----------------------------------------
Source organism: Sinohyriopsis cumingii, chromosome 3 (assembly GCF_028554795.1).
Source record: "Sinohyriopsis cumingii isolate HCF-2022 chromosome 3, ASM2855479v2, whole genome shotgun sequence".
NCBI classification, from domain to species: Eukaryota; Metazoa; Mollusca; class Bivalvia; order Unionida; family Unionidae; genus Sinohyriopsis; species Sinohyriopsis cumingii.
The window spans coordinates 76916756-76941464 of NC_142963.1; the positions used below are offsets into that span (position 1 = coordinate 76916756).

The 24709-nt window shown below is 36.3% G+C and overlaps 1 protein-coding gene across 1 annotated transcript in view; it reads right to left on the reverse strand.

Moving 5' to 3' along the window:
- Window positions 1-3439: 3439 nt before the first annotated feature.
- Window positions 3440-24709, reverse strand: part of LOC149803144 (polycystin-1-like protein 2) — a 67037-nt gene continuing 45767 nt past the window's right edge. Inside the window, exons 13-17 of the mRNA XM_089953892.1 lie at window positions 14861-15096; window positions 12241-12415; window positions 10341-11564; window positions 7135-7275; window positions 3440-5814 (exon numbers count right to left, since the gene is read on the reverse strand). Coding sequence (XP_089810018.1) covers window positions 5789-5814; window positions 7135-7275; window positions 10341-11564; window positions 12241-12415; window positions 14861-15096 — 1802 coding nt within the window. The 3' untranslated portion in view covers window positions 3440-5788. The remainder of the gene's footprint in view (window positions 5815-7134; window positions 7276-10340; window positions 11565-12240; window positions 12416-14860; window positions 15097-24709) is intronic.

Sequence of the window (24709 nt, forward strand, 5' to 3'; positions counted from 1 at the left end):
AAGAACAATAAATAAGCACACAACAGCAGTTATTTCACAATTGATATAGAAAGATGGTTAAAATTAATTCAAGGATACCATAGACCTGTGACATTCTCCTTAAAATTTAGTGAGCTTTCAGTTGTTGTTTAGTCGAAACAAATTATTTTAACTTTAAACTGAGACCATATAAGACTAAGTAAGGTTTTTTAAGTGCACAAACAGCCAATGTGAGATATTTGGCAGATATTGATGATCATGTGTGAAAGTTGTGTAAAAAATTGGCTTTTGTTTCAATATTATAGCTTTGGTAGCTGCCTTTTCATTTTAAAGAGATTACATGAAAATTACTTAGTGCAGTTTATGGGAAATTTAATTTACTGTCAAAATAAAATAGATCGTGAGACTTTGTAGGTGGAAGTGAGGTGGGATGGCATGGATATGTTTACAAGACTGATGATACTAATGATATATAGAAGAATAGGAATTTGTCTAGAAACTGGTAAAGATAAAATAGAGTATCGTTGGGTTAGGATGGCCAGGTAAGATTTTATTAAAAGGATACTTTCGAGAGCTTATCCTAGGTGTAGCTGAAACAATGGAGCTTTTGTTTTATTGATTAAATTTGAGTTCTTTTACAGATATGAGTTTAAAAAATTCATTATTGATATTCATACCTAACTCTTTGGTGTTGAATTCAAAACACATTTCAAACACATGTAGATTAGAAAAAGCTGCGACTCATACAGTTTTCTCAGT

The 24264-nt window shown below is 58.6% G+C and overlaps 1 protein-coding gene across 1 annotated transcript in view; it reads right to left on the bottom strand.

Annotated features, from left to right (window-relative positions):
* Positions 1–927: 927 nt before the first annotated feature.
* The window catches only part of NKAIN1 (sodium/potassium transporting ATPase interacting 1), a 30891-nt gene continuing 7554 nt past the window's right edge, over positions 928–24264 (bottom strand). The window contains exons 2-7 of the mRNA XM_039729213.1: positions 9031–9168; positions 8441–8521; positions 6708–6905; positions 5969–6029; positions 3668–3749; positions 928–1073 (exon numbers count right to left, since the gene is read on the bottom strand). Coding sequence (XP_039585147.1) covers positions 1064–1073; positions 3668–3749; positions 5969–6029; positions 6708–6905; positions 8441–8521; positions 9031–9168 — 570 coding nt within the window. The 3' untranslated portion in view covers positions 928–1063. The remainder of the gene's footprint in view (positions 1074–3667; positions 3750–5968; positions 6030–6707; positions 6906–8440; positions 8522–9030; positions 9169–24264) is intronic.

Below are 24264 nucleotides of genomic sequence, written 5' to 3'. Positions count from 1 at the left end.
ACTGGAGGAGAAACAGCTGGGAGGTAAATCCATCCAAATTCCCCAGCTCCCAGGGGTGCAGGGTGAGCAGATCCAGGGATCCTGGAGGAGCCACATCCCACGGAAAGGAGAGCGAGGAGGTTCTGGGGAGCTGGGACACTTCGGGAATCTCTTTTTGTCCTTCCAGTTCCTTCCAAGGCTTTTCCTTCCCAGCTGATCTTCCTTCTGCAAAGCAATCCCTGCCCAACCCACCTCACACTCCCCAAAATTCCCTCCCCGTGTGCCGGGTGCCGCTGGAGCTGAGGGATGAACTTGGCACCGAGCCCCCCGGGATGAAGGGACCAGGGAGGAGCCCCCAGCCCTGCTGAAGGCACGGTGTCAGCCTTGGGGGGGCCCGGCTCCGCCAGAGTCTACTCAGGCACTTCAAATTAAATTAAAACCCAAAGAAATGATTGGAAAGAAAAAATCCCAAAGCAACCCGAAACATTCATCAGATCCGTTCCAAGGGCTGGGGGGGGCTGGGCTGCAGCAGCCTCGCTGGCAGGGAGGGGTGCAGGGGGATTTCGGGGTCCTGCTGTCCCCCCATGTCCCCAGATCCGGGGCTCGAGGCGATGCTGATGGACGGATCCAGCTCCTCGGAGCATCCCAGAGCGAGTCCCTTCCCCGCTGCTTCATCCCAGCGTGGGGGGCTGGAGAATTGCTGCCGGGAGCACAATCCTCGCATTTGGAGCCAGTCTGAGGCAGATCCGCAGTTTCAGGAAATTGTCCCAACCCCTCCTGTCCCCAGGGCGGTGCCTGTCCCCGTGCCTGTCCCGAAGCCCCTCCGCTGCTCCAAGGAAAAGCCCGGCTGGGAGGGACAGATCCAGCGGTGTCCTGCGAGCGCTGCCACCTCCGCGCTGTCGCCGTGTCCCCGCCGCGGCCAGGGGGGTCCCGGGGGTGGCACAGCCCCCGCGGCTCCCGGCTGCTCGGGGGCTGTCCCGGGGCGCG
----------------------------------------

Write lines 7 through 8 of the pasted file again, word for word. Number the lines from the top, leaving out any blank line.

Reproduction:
- Window positions 1-3439: 3439 nt before the first annotated feature.
- Window positions 3440-24709, reverse strand: part of LOC149803144 (polycystin-1-like protein 2) — a 67037-nt gene continuing 45767 nt past the window's right edge. Inside the window, exons 13-17 of the mRNA XM_089953892.1 lie at window positions 14861-15096; window positions 12241-12415; window positions 10341-11564; window positions 7135-7275; window positions 3440-5814 (exon numbers count right to left, since the gene is read on the reverse strand). Coding sequence (XP_089810018.1) covers window positions 5789-5814; window positions 7135-7275; window positions 10341-11564; window positions 12241-12415; window positions 14861-15096 — 1802 coding nt within the window. The 3' untranslated portion in view covers window positions 3440-5788. The remainder of the gene's footprint in view (window positions 5815-7134; window positions 7276-10340; window positions 11565-12240; window positions 12416-14860; window positions 15097-24709) is intronic.